Friday, October 3, 2014

Tiny Time-On Waiting In Cars.

You know that story about the professor with the container of rocks that looks full up, then he fits in pebbles, sand and finally water to demonstrate how we can fill so much more into time than we think we can?

Well here I am sitting outside ballet class having miscalculated the pick up time by half an hour.  Yes I know, how can that happen? Between six children, changed class times and today trying to get every...single...item of laundry washed today in advance of Ireland's new water charges kicking in tomorrow I got it all wrong.  

I actually don't really mind doing the drop offs and pick ups because I have my classic hits stations on tap, no real distractions and my back-hugging ergonomic car seat to keep me company. Little interjections during the day to recollect.  Ages ago I mentioned making good use of tiny time, for example throwing on a load of laundry while the kettle is boiling and so on.  It's amazing what we can achieve.  But at this moment I'm looking at other Moms in the cars near me, and a few dads and seriously, every one of them, (and usually me too) are just staring into space. No doubt they're all listening to the radio. Same here, Michael Jackson is asking the Man in The mirror can he change his way. 

Can I change my way? Well, while up to this I've been making good use of the time it takes for the kettle to boil, I'm afraid I can't say the same about the time I spend in the car. I usually just stare ahead and listen to my music. 

If you want to make the world a better place, take a look at yourself and make a ..chaaangeee...

My father spent a lot of time sitting in cars outside supermarkets and such like waiting for my mother. With neither mobile phones nor house phone in those days she had no way of telling him when she was ready. Especially since she had the infuriating habit, as I thought then but now realise it was a real gift, of meeting someone she knew and immediately entering into long conversations with them literally every few yards.  As a child and young teenager I'd wait at a respectable distance wishing she'd hurry up and sighing deeply to myself, but inconveniencing her children came second place to the person who needed my mother's incredible wisdom and empathy and her gift with words.  To this day, 14 years after she died,  people stop me in the street (or shop, where I meet someone literally every...few...yards, to the great inconvenience of my children) and tell me how my mother's words impacted on their lives.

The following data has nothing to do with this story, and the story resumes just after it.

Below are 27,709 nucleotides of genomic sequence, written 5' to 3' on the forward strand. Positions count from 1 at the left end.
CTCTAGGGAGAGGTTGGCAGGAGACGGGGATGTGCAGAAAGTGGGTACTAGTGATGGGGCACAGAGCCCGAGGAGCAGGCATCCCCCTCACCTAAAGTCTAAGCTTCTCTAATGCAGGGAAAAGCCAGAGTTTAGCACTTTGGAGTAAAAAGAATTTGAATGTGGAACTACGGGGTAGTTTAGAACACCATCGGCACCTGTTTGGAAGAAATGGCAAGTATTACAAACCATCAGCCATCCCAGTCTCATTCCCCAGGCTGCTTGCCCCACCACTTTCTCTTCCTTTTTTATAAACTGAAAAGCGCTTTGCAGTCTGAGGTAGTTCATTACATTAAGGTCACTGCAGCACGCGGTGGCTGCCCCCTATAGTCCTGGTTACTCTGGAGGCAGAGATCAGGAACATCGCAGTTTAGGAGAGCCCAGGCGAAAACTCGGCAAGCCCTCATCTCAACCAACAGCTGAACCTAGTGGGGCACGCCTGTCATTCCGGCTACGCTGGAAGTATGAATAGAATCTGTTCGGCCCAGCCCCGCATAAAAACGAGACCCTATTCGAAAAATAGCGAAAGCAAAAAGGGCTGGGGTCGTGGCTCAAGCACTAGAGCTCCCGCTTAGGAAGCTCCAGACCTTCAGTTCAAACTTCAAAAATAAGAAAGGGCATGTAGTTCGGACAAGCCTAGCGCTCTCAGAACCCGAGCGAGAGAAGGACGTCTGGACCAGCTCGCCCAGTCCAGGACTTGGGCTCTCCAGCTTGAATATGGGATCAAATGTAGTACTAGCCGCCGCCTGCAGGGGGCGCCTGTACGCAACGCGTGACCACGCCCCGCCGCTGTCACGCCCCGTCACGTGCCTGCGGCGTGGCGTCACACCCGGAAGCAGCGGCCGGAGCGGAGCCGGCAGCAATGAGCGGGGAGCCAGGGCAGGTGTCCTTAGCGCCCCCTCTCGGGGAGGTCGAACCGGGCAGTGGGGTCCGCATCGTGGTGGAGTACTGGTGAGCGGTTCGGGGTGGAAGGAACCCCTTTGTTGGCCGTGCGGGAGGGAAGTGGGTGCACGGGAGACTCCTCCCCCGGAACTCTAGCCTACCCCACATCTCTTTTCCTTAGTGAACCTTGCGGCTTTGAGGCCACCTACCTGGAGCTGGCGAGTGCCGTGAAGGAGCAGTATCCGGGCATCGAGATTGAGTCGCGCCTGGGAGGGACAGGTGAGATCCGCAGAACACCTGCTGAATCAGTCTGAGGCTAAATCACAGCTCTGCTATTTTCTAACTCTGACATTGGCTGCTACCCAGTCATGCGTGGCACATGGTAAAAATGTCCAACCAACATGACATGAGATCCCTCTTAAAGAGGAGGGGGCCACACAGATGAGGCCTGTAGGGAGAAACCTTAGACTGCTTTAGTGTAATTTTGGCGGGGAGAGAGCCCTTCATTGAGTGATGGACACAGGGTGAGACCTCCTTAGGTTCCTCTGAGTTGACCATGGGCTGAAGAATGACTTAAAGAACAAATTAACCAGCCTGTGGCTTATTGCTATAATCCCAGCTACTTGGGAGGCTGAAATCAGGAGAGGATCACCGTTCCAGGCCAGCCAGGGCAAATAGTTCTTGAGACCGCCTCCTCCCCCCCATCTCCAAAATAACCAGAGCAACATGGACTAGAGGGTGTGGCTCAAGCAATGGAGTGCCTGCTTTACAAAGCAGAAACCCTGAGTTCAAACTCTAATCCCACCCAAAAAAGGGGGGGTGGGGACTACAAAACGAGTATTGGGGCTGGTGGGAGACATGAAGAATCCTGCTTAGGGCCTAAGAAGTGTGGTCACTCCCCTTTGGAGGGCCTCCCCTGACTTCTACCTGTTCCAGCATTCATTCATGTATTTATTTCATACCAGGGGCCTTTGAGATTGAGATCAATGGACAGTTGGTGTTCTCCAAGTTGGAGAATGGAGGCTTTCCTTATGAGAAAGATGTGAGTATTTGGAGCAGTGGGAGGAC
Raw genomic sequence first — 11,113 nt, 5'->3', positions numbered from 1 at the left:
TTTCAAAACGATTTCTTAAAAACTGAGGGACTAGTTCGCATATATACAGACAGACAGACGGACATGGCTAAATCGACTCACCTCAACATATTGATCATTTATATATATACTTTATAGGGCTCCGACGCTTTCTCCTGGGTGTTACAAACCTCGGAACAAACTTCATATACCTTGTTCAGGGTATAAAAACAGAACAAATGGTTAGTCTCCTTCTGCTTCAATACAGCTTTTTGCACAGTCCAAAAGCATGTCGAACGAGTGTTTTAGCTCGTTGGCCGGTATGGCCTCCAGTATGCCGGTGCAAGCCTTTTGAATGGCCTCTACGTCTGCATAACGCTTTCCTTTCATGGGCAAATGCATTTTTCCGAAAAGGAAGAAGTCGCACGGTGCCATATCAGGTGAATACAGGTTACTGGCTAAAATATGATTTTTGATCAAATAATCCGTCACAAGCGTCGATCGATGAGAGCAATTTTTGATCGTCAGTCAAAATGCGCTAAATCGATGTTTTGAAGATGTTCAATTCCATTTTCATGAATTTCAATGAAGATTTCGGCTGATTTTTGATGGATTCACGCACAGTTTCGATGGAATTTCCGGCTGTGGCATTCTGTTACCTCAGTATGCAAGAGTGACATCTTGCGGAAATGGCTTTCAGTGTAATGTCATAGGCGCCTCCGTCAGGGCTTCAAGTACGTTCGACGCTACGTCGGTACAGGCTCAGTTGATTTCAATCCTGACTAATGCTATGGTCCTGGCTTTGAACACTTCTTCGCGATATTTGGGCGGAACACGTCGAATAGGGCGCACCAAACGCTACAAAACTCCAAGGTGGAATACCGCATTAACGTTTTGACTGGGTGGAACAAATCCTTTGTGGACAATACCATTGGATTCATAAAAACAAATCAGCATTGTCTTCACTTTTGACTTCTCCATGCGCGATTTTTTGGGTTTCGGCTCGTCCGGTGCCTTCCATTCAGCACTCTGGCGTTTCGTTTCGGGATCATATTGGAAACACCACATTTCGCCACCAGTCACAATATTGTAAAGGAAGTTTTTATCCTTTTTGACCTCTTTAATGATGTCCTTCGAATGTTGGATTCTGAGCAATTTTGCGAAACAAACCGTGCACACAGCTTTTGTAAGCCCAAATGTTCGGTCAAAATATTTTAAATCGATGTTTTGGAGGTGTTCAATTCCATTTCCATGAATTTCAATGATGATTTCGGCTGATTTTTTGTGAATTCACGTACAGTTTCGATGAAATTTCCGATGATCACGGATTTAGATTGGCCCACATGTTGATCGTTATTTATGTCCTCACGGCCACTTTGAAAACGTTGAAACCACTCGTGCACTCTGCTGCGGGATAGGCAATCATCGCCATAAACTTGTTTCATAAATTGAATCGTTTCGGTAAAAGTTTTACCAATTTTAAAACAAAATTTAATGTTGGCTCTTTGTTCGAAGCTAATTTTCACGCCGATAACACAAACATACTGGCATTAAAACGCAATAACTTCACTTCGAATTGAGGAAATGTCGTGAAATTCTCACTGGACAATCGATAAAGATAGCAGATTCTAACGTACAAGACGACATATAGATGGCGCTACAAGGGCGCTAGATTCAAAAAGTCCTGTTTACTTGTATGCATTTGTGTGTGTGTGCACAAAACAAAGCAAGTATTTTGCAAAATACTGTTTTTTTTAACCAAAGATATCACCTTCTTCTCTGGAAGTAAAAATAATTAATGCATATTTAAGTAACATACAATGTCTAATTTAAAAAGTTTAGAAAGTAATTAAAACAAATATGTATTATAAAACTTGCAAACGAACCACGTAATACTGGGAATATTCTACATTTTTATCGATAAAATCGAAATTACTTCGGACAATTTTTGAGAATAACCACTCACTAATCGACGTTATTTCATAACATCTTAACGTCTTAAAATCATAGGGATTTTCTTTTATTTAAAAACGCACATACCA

Well, back to my father...while my mother was shopping and changing lives while choosing tomatoes, my Dad was sitting in the car minding babies and learning French!! He never to this day at the age of 86 wastes a minute.  He plans his day and what he's going to achieve and then he does it. Often when he's leaving my home after a morning brunch he'll say, I'm running behind now, I'm off to do my morning prayer, his half hour of contemplating God, many's the time through the medium of Esperanto, the international language in which he is fluent.  He doesn't say Oh it's too late now, I'll leave it out...that's not even an option.

It's embarrassing sometimes when I think of how much time I waste either procrastinating, or looking at the Internet without any real purpose or sitting in cars doing nothing but listening to oldies and I compare it to my father's productivity or my mother's living for other people. 

So here's my plan...I'm taking Michael Jackson's advice and make a changeee.

Tiny time in my car can be put to much better use. 

I have a load of reinforced A4 zipper folders left over from the children's school supplies. I'm taking one and in it I'll put:

Learn French in Your Car.